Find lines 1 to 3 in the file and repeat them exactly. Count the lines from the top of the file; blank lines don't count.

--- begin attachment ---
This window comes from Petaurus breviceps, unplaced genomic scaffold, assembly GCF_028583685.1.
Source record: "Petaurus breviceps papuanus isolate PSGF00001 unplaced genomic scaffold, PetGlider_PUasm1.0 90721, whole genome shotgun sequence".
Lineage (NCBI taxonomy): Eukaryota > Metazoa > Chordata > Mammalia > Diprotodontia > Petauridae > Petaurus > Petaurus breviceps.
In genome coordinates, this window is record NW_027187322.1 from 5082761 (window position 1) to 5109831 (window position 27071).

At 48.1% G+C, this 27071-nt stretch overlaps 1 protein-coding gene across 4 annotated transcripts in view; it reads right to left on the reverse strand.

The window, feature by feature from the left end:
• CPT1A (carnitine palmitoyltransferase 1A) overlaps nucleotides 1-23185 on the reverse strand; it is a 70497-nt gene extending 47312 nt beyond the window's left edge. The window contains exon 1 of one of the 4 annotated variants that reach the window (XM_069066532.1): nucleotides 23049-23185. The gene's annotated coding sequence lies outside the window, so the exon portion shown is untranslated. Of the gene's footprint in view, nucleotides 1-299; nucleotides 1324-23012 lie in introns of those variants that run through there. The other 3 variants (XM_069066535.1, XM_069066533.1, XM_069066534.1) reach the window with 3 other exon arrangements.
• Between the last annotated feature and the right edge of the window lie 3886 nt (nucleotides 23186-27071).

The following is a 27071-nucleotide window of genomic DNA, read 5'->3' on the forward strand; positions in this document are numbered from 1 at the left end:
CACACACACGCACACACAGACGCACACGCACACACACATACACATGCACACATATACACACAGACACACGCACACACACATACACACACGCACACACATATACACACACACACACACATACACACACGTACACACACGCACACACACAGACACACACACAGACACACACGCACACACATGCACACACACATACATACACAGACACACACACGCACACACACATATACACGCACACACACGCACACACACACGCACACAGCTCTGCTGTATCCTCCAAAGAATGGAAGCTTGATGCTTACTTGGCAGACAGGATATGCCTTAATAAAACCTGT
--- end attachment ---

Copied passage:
This window comes from Petaurus breviceps, unplaced genomic scaffold, assembly GCF_028583685.1.
Source record: "Petaurus breviceps papuanus isolate PSGF00001 unplaced genomic scaffold, PetGlider_PUasm1.0 90721, whole genome shotgun sequence".
Lineage (NCBI taxonomy): Eukaryota > Metazoa > Chordata > Mammalia > Diprotodontia > Petauridae > Petaurus > Petaurus breviceps.